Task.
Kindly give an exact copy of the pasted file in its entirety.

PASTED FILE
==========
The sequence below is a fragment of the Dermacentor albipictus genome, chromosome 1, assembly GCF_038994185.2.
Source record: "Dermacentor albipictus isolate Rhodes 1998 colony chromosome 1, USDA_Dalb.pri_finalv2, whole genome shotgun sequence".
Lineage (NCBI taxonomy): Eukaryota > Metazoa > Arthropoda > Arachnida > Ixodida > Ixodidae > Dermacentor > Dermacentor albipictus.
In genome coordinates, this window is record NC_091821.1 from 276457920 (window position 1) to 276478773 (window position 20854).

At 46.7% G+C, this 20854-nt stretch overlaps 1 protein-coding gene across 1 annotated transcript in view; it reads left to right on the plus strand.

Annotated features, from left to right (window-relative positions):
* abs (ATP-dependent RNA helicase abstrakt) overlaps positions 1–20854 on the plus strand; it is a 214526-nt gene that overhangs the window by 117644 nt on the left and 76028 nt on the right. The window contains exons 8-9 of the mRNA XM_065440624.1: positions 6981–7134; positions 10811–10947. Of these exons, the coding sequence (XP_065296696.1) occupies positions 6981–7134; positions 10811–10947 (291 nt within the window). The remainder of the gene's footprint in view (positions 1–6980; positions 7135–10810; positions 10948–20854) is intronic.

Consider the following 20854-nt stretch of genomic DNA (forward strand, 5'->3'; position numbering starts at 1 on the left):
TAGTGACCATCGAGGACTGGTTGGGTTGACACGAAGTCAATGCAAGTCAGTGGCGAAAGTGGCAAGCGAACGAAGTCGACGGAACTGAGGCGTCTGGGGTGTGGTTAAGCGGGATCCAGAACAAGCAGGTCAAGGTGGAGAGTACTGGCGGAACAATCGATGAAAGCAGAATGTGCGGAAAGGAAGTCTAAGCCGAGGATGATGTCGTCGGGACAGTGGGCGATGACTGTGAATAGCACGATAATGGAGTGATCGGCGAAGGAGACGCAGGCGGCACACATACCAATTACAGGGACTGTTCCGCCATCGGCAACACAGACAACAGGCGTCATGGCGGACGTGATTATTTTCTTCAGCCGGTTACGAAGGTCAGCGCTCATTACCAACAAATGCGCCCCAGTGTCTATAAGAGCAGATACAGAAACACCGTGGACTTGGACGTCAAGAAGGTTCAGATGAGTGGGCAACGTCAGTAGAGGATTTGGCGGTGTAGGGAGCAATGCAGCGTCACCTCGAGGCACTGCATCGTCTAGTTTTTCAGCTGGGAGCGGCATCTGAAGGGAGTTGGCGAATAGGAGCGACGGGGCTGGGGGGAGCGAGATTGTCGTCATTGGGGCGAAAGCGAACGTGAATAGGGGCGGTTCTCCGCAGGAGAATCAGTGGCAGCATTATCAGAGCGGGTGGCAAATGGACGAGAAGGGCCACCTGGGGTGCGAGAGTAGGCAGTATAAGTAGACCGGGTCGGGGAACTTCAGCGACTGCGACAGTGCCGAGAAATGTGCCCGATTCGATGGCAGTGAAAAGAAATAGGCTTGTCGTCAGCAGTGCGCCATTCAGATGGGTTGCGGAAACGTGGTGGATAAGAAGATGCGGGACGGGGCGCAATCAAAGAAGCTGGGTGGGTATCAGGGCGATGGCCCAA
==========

The sequence below is a fragment of the Dermacentor albipictus genome, chromosome 1, assembly GCF_038994185.2.
Source record: "Dermacentor albipictus isolate Rhodes 1998 colony chromosome 1, USDA_Dalb.pri_finalv2, whole genome shotgun sequence".
Lineage (NCBI taxonomy): Eukaryota > Metazoa > Arthropoda > Arachnida > Ixodida > Ixodidae > Dermacentor > Dermacentor albipictus.
In genome coordinates, this window is record NC_091821.1 from 276457920 (window position 1) to 276478773 (window position 20854).

At 46.7% G+C, this 20854-nt stretch overlaps 1 protein-coding gene across 1 annotated transcript in view; it reads left to right on the plus strand.

Annotated features, from left to right (window-relative positions):
* abs (ATP-dependent RNA helicase abstrakt) overlaps positions 1–20854 on the plus strand; it is a 214526-nt gene that overhangs the window by 117644 nt on the left and 76028 nt on the right. The window contains exons 8-9 of the mRNA XM_065440624.1: positions 6981–7134; positions 10811–10947. Of these exons, the coding sequence (XP_065296696.1) occupies positions 6981–7134; positions 10811–10947 (291 nt within the window). The remainder of the gene's footprint in view (positions 1–6980; positions 7135–10810; positions 10948–20854) is intronic.

Consider the following 20854-nt stretch of genomic DNA (forward strand, 5'->3'; position numbering starts at 1 on the left):
TAGTGACCATCGAGGACTGGTTGGGTTGACACGAAGTCAATGCAAGTCAGTGGCGAAAGTGGCAAGCGAACGAAGTCGACGGAACTGAGGCGTCTGGGGTGTGGTTAAGCGGGATCCAGAACAAGCAGGTCAAGGTGGAGAGTACTGGCGGAACAATCGATGAAAGCAGAATGTGCGGAAAGGAAGTCTAAGCCGAGGATGATGTCGTCGGGACAGTGGGCGATGACTGTGAATAGCACGATAATGGAGTGATCGGCGAAGGAGACGCAGGCGGCACACATACCAATTACAGGGACTGTTCCGCCATCGGCAACACAGACAACAGGCGTCATGGCGGACGTGATTATTTTCTTCAGCCGGTTACGAAGGTCAGCGCTCATTACCAACAAATGCGCCCCAGTGTCTATAAGAGCAGATACAGAAACACCGTGGACTTGGACGTCAAGAAGGTTCAGATGAGTGGGCAACGTCAGTAGAGGATTTGGCGGTGTAGGGAGCAATGCAGCGTCACCTCGAGGCACTGCATCGTCTAGTTTTTCAGCTGGGAGCGGCATCTGAAGGGAGTTGGCGAATAGGAGCGACGGGGCTGGGGGGAGCGAGATTGTCGTCATTGGGGCGAAAGCGAACGTGAATAGGGGCGGTTCTCCGCAGGAGAATCAGTGGCAGCATTATCAGAGCGGGTGGCAAATGGACGAGAAGGGCCACCTGGGGTGCGAGAGTAGGCAGTATAAGTAGACCGGGTCGGGGAACTTCAGCGACTGCGACAGTGCCGAGAAATGTGCCCGATTCGATGGCAGTGAAAAGAAATAGGCTTGTCGTCAGCAGTGCGCCATTCAGATGGGTTGCGGAAACGTGGTGGATAAGAAGATGCGGGACGGGGCGCAATCAAAGAAGCTGGGTGGGTATCAGGGCGATGGCCCAA